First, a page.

Skip to main content

Abolitionist Steps to Combat COVID-19 Behind Bars

As communities across the world are confronting the serious toll of COVID-19..., we at Critical Resistance want to amplify the grave concerns facing the imprisoned population, which is one of the most vulnerable groups in this time.

Critical Resistance
Business as usual has been interrupted during this public health crisis, and governments and everyday people are looking to take drastic measures that will address the needs of the moment.

Abolitionist measures, while often brushed off as drastic by mainstream voices, are now being lifted up as the most effective and practical steps to protect the health of people under the control of the prison industrial complex (PIC) during the spread of COVID-19.

As enclosed and locked facilities, prisons, jails, and detention centers are uniquely positioned as places ripe for the rapid spread of diseases. As the Health Affairs journal notes, “Prisons push people into the path of pandemics.” They are by nature unsafe and unhealthy institutions; with meager access to healthcare at best, and routine negligence and violence as the norm, imprisoned people will likely be among the hardest hit by COVID-19.

The Prison Policy Initiative, among other organizations, have laid out some key steps and policy recommendations to address the threat of COVID-19 among prisoners, which include releasing elderly prisoners and those with medical needs, reducing the number of people coming into jails, and stopping the practice of re-arresting and imprisoning people for technical probation and parole violations. These are often central demands in our campaigns, as they are practical and liberatory steps to decarceration. We fully support these recommendations, and believe that we must go further. For instance, Iran has released 70,000 prisoners (which accounts for around 30% of its entire prison population) to mitigate the spread of the disease in prisons, and there are still demands for more to be released.

The US holds the world’s largest share of imprisoned people – we must demand bold reductions in the number of people locked up if we are to avert a full scale disaster for our community members and loved ones behind bars. Here are some demands we are uplifting:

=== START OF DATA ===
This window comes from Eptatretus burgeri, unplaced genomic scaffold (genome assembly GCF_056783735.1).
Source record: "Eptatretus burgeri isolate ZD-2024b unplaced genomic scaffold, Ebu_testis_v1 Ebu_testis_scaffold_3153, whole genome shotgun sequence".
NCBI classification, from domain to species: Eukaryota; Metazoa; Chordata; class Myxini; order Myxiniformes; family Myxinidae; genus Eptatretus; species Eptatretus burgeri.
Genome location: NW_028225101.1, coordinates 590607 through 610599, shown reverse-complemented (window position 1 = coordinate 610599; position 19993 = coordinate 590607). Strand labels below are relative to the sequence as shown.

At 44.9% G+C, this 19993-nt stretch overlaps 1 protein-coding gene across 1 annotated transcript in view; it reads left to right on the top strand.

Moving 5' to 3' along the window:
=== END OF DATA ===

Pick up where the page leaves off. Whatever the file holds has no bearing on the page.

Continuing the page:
• Compassionate, Medical, and Elder Release.
    • Release all people who have underlying health conditions, are 50 years or older, are pregnant, or have any other needs or concerns that pose increased risk from COVID-19.
  • Commute the sentences of people serving Life Without Parole.
  • Release all people in jails held pretrial.
  • Reduce police contact with communities that would lead to arrest and jail, and put an immediate end to quality of life policing.
  • Release all people from detention centers, and stop all immigration enforcement operations
  • Access to free and quality healthcare, and free healthcare and sanitation supplies for all imprisoned people.
    • In New York for instance, prisoners are working to make hand sanitizer for the use by people on the outside, but are themselves banned by the prison regime for having access to because of its alcohol content. Sign this petition to demand the release of people in NY. 
Currently, partners in California and across the country are moving rapidly to bring these demands into campaigns to close jails in Los Angeles and San Francisco, and to invest in the systems we need instead. We invite communities everywhere to do the same.

As with all of our efforts to abolish the PIC, we must simultaneously be building up the supportive resources that allow for strong and healthy communities. For instance, especially during a public health crisis, we must demand the radical expansion of guaranteed access to healthcare and housing both for people inside and outside of cages. Further, we hope that this moment gives us urgency to bring abolition and expansive healthcare from the margins to the center. And we must emphasize—we must not only build with our usual movement partners who regularly fight the PIC, but with a broad and united front of organizations across sectors and geographies that care deeply about people’s wellbeing. This is a time for collaboration and connecting issues. Public health and eliminating the violence of the PIC are all of our concerns.

The dire circumstances we are all facing open up the horizon for radical demands and actions to be understood as necessary common sense measures, and we lift up abolition as a necessary path to bolster the health and wellbeing of our communities – with or without a crisis.

In Struggle,
Critical Resistance